Document Type

Technical Report

Publication Date



DCOM (Computer architecture), Object-oriented methods (Computer science)


To make object invocation efficient, it is important to minimize overhead. In general, overhead is incurred in order to maintain transparency; with the advent of mobile computer systems, persistence, increasing security and privacy concerns, transparency becomes more expensive and overhead is increasing. Invocation mechanisms maintain transparency by finding objects, choosing communication media, performing data translation into common formats (e.g., XDR), marshalling arguments, encrypting confidential data, etc. Performing all of these operations on every invocation would lead to unacceptable performance, so designers often avoid operations by specializing object invocation for more restricted environments. For example, the Emerald compiler performs several optimizations when an object is known to be always local: the object is referenced with a location-dependent pointer that saves both space and access time and the invocation code performs no residency checks. Additionally, if the concrete type of the implementation is known, operations on the object can be in-lined. Unfortunately, if the object cannot be guaranteed to be local at compile-time, the Emerald compiler cannot perform any of these optimizations.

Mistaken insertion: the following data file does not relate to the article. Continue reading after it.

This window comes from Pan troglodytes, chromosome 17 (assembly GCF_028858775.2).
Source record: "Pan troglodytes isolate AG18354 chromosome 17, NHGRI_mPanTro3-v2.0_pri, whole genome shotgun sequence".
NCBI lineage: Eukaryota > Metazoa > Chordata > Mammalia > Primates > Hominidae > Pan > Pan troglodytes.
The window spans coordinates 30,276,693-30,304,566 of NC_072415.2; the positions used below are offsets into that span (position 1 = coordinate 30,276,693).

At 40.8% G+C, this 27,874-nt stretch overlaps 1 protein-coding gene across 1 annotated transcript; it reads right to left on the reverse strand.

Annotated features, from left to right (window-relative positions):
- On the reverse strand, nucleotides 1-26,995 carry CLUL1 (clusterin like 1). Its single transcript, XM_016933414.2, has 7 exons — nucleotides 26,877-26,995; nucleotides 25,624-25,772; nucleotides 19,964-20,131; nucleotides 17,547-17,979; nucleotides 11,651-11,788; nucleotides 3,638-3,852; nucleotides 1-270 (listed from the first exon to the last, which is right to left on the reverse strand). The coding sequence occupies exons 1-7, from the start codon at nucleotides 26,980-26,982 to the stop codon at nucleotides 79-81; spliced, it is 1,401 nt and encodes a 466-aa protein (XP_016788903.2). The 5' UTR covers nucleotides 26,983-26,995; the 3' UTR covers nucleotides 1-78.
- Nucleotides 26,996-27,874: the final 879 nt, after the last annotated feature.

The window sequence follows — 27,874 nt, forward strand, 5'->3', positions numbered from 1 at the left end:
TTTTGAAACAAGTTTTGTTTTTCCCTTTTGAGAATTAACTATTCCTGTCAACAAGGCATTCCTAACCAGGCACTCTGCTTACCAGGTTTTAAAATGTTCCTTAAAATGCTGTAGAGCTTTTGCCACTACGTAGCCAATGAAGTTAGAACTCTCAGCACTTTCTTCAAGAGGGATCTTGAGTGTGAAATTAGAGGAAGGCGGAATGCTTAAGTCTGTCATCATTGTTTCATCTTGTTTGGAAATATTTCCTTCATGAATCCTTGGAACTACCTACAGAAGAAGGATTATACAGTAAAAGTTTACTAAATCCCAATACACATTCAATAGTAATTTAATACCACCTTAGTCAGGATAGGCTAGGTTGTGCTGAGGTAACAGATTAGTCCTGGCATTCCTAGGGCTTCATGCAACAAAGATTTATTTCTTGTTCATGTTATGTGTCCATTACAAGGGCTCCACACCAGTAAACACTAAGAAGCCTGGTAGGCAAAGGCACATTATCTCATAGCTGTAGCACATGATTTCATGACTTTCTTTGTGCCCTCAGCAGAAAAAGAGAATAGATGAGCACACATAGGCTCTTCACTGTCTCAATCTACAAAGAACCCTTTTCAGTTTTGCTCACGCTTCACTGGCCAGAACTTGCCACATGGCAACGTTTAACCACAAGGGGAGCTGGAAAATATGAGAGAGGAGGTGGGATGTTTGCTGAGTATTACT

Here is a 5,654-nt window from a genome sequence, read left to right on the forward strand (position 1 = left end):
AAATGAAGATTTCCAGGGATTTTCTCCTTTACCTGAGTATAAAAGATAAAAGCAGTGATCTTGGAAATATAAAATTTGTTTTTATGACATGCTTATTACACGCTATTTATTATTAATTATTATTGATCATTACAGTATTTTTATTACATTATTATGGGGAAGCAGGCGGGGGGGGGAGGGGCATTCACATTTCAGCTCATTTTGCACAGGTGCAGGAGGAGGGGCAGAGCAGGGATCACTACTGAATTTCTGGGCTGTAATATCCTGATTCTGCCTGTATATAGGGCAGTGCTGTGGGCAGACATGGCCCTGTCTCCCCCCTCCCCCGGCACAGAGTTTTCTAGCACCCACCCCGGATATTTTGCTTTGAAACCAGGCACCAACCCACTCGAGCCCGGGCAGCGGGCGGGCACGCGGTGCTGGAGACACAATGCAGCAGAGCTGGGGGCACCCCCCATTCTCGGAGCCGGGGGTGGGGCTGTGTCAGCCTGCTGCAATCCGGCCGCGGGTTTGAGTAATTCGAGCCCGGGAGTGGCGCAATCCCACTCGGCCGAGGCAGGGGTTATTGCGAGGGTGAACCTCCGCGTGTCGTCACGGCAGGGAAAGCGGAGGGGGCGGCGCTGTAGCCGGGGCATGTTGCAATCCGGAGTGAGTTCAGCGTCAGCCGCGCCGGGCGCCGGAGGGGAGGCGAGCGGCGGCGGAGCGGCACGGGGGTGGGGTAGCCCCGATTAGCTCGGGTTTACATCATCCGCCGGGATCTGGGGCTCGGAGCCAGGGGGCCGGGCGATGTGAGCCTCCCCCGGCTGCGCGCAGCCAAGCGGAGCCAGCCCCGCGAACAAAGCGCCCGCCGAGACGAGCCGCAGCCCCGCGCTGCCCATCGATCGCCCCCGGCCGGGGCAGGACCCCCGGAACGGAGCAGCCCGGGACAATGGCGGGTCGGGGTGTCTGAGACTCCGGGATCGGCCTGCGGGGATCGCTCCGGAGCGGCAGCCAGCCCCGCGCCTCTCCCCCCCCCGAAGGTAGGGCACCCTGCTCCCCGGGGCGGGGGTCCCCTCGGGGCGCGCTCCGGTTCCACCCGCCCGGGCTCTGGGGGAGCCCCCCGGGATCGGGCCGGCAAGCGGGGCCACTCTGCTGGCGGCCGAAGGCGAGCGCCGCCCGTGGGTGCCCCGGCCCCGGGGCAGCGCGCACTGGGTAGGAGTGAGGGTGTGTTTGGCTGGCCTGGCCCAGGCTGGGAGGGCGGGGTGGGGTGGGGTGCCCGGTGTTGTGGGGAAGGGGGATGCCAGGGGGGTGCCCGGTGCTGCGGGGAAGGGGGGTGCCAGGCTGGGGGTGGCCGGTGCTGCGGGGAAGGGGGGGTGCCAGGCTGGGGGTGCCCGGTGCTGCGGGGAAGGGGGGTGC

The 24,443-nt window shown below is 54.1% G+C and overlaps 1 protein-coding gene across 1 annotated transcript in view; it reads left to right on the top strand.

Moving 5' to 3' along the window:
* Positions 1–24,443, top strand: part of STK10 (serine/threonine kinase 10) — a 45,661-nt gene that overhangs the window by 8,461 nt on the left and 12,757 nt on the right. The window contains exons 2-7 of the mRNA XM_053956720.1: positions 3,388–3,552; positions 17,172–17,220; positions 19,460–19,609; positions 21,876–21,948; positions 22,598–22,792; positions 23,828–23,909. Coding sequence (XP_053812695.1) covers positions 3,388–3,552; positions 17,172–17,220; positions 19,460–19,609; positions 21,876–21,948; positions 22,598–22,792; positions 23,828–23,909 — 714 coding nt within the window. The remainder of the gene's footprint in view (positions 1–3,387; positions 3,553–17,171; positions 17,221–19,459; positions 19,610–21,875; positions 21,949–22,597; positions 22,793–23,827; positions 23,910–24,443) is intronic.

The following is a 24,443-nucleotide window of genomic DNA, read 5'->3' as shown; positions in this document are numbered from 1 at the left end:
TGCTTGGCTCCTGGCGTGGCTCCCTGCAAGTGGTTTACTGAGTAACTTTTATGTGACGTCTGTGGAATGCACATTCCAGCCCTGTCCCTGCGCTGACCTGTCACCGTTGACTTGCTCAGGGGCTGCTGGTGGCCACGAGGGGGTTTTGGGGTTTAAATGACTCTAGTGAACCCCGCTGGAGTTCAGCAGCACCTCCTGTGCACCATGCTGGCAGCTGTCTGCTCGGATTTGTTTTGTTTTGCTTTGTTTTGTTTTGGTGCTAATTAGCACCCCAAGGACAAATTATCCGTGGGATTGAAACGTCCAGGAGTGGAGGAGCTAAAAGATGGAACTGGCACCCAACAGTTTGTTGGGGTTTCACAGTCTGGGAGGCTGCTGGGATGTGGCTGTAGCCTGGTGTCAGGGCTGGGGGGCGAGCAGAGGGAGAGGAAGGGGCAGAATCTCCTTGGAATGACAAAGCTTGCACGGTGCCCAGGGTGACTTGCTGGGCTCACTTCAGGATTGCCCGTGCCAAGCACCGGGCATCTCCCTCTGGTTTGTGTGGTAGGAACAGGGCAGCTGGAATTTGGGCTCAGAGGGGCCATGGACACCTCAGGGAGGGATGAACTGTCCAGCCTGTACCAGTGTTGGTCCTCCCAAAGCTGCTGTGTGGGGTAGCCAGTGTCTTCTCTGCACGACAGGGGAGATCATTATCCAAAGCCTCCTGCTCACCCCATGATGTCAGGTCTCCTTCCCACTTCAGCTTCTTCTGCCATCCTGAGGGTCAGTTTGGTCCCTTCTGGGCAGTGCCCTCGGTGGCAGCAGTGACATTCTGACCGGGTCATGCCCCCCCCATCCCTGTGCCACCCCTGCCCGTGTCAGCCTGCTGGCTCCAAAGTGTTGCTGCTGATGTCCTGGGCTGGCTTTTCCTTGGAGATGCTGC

Contemporary distributed object systems remove overhead by building invocation mechanisms out of multiple modules. Each module provides functionality for a specific situation. Run time checks are inserted into the invocation path to interpret the situation and select the appropriate module. COOL optimizes local invocation by making use of the C++ virtual function mechanism to convert from remote calls to direct calls and vice-versa. During every invocation COOL implicitly checks the server's location. When the client and server are located in the same address space, the private virtual pointer of the interface object is modified to point directly to the virtual table of the server's class. The problem with this approach is that the invocation interface has to interpret the caller's context in order to choose the appropriate specializations.

This paper advocates a general technique, called optimistic incremental specialization, that addresses two limitations mentioned previously. First, can we optimize on "invariants" that are not guaranteed? Second, can we use specialized implementations and avoid inserting run-time checks in the invocation path? Section 2 describes optimistic incremental specialization and section 3 discusses our current status and open issues. We review, related research in section 4 and summarize in section 5.


An Oregon Graduate Institute of Science & Technology position paper. No date appears on the resource; it appears to have been published in 1995.

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